Phenotypic Segregation in the Dotted Black × Red Population and Mapping of the T1 Locus

The F1 plants in the dotted black × red population have seeds with dotted black seed coat denoting that the dotted black seed coat is dominant over the red seed coat color (Figure 1B). The segregating F2 progenies had either dotted black, red or tannish (light shade of brown with yellowish tinge, similar to khaki) seed coat color. According to the four-gene model, F2 individuals in a dotted black × red population is expected to have either dotted black, tan, green or red seed coat color at a 9 dotted black (R_T_): 3 tan (R_tt): 3 green (rrT_): 1 red (rrtt) ratio. In the current study, no individuals with green seed color were observed in the dotted black × red population. The tannish seed coat color observed was different from the range of brown color (“dark Tuscany brown to cacao”) used to describe tan seed coat color by Poole et al. (1941). Therefore, we classified this phenotype as tan1. The F2 progenies segregated at the ratio of 67 dotted black: 22 tan1: 7 red which statistically corresponds to 12:3:1 ratio ( χ 0.05 , 2 2 = 1.40, p = 0.49) and indicates dominant epistasis.

Based on the 12:3:1 ratio associated with dominant epistasis, we inferred that the tan1 seed coat color and the red seed coat color were segregating for a single gene. Therefore, we pooled DNA from individuals with the tan1 seed coat color and the red seed coat color to develop the T-bulk and the R-bulk, respectively. From QTL-seq, a significant ΔSNP-index peak (p < 0.01) was mapped from 1.89 to 6.46 Mb on chromosome 5 of the C. lanatus genome (Figures 3A,B). A SNP present within a significant peak and positioned at 4,591,722 bp on chromosome 5 of the 97103 reference genome (Guo et al., 2013) was utilized to develop the UGA5_4591722 KASP™ assay (Table 1) to test the association of the peak and the phenotype. The marker was able to predict tan1 (genotype: A:A or G:A) or red seed color (genotype: G:G) with 96.55% accuracy (n = 29) validating that the peak is related to the seed coat color (Figure 3C). Since the region mapped in this population was different from the region mapped in the dotted black × green population, we concluded that this region is not the R locus and based on the nature of inheritance, it can be inferred that this region is either a novel locus or a different allele of the T locus described by Poole et al. (1941). Therefore, we propose to name this locus T1 , in conformance with gene nomenclature rules for Cucurbitaceae (Cucurbit Gene List Committee, 1982).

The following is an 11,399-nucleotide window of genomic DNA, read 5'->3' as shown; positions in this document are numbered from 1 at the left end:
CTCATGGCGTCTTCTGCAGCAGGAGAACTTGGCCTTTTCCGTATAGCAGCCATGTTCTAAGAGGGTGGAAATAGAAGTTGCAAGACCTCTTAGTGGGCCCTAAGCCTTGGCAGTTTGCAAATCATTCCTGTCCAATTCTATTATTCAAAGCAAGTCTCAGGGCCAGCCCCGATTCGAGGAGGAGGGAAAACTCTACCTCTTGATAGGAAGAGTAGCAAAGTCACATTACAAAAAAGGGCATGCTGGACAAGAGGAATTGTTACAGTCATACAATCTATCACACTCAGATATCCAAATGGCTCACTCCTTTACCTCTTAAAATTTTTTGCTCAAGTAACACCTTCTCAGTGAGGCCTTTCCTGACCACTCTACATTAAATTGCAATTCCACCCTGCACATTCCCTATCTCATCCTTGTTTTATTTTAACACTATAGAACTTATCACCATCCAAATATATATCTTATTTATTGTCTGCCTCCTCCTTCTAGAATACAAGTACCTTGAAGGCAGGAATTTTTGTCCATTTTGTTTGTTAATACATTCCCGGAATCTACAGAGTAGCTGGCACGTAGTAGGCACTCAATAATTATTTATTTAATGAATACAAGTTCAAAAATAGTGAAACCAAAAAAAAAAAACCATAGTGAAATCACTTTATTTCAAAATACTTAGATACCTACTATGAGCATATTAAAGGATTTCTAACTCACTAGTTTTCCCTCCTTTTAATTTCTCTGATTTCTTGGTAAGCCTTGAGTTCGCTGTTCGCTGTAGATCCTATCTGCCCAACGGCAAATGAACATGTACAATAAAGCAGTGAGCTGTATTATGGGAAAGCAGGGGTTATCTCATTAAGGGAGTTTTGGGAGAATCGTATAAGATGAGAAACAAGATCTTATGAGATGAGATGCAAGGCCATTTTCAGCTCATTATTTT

FIGURE 3